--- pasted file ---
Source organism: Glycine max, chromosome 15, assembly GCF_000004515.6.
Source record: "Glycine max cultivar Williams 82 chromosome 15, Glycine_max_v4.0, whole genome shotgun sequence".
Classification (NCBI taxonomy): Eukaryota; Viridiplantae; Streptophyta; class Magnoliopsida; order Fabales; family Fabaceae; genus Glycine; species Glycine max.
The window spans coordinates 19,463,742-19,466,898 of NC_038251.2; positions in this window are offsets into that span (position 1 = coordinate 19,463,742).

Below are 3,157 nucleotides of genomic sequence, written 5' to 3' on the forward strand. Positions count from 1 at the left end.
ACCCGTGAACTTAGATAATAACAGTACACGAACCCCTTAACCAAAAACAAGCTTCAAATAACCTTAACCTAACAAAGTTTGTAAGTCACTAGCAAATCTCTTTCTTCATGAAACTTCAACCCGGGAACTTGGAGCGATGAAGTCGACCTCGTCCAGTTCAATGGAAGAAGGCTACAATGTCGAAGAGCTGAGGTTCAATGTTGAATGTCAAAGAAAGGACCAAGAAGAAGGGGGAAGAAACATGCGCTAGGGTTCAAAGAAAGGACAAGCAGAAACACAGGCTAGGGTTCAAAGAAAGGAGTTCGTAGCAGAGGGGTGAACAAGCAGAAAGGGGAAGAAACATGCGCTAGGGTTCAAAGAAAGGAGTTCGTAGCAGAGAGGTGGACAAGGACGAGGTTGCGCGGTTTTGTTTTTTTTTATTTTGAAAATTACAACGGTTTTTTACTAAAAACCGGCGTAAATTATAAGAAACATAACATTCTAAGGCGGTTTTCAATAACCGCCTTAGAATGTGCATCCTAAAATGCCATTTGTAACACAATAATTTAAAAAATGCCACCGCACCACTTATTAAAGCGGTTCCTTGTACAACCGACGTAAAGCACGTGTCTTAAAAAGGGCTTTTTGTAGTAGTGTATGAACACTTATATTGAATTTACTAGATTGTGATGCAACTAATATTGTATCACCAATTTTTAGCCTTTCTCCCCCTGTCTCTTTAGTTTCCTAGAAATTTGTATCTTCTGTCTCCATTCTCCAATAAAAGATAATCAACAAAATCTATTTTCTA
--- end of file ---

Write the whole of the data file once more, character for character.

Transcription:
Source organism: Glycine max, chromosome 15, assembly GCF_000004515.6.
Source record: "Glycine max cultivar Williams 82 chromosome 15, Glycine_max_v4.0, whole genome shotgun sequence".
Classification (NCBI taxonomy): Eukaryota; Viridiplantae; Streptophyta; class Magnoliopsida; order Fabales; family Fabaceae; genus Glycine; species Glycine max.
The window spans coordinates 19,463,742-19,466,898 of NC_038251.2; positions in this window are offsets into that span (position 1 = coordinate 19,463,742).

Below are 3,157 nucleotides of genomic sequence, written 5' to 3' on the forward strand. Positions count from 1 at the left end.
ACCCGTGAACTTAGATAATAACAGTACACGAACCCCTTAACCAAAAACAAGCTTCAAATAACCTTAACCTAACAAAGTTTGTAAGTCACTAGCAAATCTCTTTCTTCATGAAACTTCAACCCGGGAACTTGGAGCGATGAAGTCGACCTCGTCCAGTTCAATGGAAGAAGGCTACAATGTCGAAGAGCTGAGGTTCAATGTTGAATGTCAAAGAAAGGACCAAGAAGAAGGGGGAAGAAACATGCGCTAGGGTTCAAAGAAAGGACAAGCAGAAACACAGGCTAGGGTTCAAAGAAAGGAGTTCGTAGCAGAGGGGTGAACAAGCAGAAAGGGGAAGAAACATGCGCTAGGGTTCAAAGAAAGGAGTTCGTAGCAGAGAGGTGGACAAGGACGAGGTTGCGCGGTTTTGTTTTTTTTTATTTTGAAAATTACAACGGTTTTTTACTAAAAACCGGCGTAAATTATAAGAAACATAACATTCTAAGGCGGTTTTCAATAACCGCCTTAGAATGTGCATCCTAAAATGCCATTTGTAACACAATAATTTAAAAAATGCCACCGCACCACTTATTAAAGCGGTTCCTTGTACAACCGACGTAAAGCACGTGTCTTAAAAAGGGCTTTTTGTAGTAGTGTATGAACACTTATATTGAATTTACTAGATTGTGATGCAACTAATATTGTATCACCAATTTTTAGCCTTTCTCCCCCTGTCTCTTTAGTTTCCTAGAAATTTGTATCTTCTGTCTCCATTCTCCAATAAAAGATAATCAACAAAATCTATTTTCTA